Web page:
To facilitate efficiency of assembly and to ensure sensitivity to splice variation and genetic variation, input sequences were binned as described in the previous paragraph. Our binning algorithm accomplished the following: for every sequence, if it had a pairwise alignment with any subsequence of any other input sequence, the sequences were placed in the same bin. Each bin of two or more sequences was subjected to assembly with phrap using default settings to produce consensus contigs, singletons and problem sequences (e.g., sequences with too many ambiguities for phrap's default thresholds). The original, unassembled 3' and 5' sequences generated as a part of this research were submitted to dbEST division of GenBank at National Center for Biotechnology Information (NCBI) under accession numbers ranging from GenBank: EY478949 to GenBank: EY505781 Assembled sequences were annotated through alignments with the NR database of proteins and loaded into a local database available for queries at

Transcripts were annotated with protein functional descriptions based on aggregate alignments with proteins from the non-redundant protein database maintained at NCBI (protein NR, downloaded from Proteins putatively involved in neural processes were further annotated based on alignments to sequences maintained and curated as part of the Gene Ontology project (Gene Ontology Consortium, 2000; April 2009 Release). To assign functional descriptions based on NR alignments, a relevance score was computed for each description and each transcript as follows. For each Hirudo transcript, for its complement of aligned proteins, each word from each description was assigned a weight based on sequence alignment quality. Any word in more than one description received the sum of its alignment qualities. Low information content words like "protein" or "similar" were flagged by their high frequency of occurrence and filtered from contributing to description selection. The resulting list of weighted words for each query was ordered by word weight, and mean and standard deviation (STD) were computed. Words with weights above two times STD were considered significant and used for indexing; others were discarded. Each description received a score that was the sum of its word weights, and the highest scoring description was selected for the query transcript.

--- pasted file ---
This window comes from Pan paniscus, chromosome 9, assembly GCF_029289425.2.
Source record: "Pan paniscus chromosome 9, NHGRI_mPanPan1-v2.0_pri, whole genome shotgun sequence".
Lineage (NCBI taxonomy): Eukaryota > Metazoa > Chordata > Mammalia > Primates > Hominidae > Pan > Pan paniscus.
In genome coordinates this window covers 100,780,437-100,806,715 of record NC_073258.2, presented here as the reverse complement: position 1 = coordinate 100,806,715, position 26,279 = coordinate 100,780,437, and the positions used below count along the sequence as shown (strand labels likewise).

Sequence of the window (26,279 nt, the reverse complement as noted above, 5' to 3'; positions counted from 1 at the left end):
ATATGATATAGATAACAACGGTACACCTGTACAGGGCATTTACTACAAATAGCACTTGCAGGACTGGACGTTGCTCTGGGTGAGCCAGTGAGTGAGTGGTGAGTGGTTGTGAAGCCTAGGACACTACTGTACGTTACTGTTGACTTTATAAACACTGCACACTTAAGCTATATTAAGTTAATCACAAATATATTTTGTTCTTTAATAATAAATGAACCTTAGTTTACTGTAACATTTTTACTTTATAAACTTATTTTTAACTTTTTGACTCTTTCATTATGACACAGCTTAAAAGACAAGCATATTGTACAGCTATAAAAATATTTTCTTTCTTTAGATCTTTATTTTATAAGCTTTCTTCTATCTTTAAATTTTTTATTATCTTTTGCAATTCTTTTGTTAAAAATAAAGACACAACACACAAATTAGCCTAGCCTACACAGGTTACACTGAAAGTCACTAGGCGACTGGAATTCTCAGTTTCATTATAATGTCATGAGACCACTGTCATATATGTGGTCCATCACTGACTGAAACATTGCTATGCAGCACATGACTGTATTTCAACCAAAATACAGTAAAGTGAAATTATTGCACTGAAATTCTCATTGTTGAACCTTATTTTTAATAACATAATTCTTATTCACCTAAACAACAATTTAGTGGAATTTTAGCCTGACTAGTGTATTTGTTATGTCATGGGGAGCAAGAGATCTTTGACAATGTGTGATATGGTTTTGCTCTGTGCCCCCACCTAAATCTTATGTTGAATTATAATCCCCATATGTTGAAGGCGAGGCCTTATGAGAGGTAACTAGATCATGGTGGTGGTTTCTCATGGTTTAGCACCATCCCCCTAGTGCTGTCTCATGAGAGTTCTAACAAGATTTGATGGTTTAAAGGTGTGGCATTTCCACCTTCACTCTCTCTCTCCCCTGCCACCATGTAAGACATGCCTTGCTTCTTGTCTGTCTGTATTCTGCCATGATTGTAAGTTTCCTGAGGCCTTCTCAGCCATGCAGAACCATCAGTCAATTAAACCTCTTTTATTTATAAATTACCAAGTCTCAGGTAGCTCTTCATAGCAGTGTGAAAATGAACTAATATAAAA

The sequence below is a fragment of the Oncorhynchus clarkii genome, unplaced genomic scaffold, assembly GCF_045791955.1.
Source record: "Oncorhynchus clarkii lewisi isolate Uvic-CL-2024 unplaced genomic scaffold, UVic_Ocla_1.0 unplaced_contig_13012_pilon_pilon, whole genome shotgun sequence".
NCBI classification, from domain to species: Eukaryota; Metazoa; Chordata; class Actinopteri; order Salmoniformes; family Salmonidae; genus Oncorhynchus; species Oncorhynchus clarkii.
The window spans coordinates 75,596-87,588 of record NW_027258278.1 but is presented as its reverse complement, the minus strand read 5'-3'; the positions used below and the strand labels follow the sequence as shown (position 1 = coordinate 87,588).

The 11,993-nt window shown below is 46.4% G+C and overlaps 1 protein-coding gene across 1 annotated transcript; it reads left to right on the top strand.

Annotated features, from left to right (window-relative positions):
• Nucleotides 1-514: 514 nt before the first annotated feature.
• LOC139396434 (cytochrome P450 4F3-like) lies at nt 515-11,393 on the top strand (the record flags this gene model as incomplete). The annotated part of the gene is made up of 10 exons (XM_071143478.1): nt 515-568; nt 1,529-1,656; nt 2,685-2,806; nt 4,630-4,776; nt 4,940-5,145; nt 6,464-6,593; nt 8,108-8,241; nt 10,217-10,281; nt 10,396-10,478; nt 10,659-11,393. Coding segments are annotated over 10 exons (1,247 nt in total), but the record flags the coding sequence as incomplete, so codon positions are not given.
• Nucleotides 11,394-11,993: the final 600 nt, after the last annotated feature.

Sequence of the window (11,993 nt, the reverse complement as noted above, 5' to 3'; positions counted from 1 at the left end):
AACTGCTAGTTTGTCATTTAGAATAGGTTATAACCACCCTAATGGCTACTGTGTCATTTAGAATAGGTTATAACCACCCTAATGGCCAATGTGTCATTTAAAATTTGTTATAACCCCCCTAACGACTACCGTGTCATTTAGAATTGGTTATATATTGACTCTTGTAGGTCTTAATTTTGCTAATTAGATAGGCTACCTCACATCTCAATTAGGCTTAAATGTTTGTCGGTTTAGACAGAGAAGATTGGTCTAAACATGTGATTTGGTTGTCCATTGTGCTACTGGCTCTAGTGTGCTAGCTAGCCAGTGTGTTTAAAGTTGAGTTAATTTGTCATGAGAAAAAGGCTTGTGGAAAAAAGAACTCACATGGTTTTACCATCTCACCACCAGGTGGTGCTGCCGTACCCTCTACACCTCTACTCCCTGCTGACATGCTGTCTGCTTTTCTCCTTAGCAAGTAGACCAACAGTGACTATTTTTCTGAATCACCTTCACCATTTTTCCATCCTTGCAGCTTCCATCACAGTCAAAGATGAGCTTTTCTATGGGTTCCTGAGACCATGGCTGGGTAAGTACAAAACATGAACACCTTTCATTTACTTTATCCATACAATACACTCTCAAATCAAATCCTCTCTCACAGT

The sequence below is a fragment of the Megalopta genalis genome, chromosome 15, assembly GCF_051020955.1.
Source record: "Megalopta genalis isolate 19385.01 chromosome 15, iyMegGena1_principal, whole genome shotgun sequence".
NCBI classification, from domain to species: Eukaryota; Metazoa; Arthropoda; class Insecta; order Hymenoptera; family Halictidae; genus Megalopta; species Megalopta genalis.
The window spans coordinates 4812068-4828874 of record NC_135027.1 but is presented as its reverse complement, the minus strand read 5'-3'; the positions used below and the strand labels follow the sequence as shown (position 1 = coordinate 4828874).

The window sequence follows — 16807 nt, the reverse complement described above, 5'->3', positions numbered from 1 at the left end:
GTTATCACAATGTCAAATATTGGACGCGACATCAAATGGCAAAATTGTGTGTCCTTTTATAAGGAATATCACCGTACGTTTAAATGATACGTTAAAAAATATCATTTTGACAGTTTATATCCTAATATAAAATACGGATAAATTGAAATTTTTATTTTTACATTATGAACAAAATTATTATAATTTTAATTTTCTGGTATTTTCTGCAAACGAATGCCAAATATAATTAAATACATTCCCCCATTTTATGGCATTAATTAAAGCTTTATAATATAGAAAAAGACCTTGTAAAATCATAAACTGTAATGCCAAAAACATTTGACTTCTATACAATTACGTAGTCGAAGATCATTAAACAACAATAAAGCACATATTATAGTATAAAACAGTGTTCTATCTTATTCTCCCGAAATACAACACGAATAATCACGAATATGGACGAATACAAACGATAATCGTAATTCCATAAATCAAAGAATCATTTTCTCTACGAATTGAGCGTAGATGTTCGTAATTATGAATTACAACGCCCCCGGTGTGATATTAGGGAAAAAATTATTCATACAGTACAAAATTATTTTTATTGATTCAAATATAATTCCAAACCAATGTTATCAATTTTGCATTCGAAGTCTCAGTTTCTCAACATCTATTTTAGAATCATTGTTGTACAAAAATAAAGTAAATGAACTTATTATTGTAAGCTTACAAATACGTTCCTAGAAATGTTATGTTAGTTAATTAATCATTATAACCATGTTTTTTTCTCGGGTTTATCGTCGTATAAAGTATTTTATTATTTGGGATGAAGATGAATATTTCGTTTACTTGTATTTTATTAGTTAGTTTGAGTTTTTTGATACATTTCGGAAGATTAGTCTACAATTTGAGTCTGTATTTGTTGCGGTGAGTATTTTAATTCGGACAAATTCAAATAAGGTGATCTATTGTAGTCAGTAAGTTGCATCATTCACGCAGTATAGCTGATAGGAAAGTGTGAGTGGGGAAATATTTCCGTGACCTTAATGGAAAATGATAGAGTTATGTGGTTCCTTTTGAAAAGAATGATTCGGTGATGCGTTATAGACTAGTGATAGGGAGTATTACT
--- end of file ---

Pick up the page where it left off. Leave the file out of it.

1. 1.

    Rados C: Beyond bloodletting: FDA gives leeches a medical makeover. FDA Consum. 2004, 38 (5): 9-

    PubMed  Google Scholar 

  2. 2.

    Baskova IP, Zavalova LL: [Polyfunctionality of destabilase, a lysozyme from a medicinal leech]. Bioorg Khim. 2008, 34 (3): 337-343.

    CAS  PubMed  Google Scholar 

  3. 3.

    Zavalova LL, Yudina TG, Artamonova II, Baskova IP: Antibacterial non-glycosidase activity of invertebrate destabilase-lysozyme and of its helical amphipathic peptides. Chemotherapy. 2006, 52 (3): 158-160. 10.1159/000092904.

    CAS  PubMed  Article  Google Scholar 

  4. 4.

    Seymour JL, Henzel WJ, Nevins B, Stults JT, Lazarus RA: Decorsin. A potent glycoprotein IIb-IIIa antagonist and platelet aggregation inhibitor from the leech Macrobdella decora. J Biol Chem. 1990, 265 (17): 10143-10147.

    CAS  PubMed  Google Scholar 

  5. 5.

    Chopin V, Bilfinger TV, Stefano GB, Matias I, Salzet M: Amino-acid-sequence determination and biological activity of cytin, a naturally occurring specific chymotrypsin inhibitor from the leech Theromyzon tessulatum. Eur J Biochem. 1997, 249 (3): 733-738. 10.1111/j.1432-1033.1997.t01-1-00733.x.

    CAS  PubMed  Article  Google Scholar 

  6. 6.

    Chopin V, Matias I, Stefano GB, Salzet M: Amino acid sequence determination and biological activity of therin, a naturally occuring specific trypsin inhibitor from the leech Theromyzon tessulatum. Eur J Biochem. 1998, 254 (3): 565-570. 10.1046/j.1432-1327.1998.2540565.x.

    CAS  PubMed  Article  Google Scholar 

  7. 7.

    Chopin V, Salzet M, Baert J, Vandenbulcke F, Sautiere PE, Kerckaert JP, Malecha J: Therostasin, a novel clotting factor Xa inhibitor from the rhynchobdellid leech, Theromyzon tessulatum. J Biol Chem. 2000, 275 (42): 32701-32707. 10.1074/jbc.M909217199.

    CAS  PubMed  Article  Google Scholar 

  8. 8.

    Chopin V, Stefano G, Salzet M: Biochemical evidence of specific trypsin-chymotrypsin inhibitors in the rhynchobdellid leech, Theromyzon tessulatum. J Enzyme Inhib. 2000, 15 (4): 367-379. 10.1080/14756360009040694.

    CAS  PubMed  Article  Google Scholar 

  9. 9.

    Salzet M, Chopin V, Baert J, Matias I, Malecha J: Theromin, a novel leech thrombin inhibitor. J Biol Chem. 2000, 275 (40): 30774-30780. 10.1074/jbc.M000787200.

    CAS  PubMed  Article  Google Scholar 

  10. 10.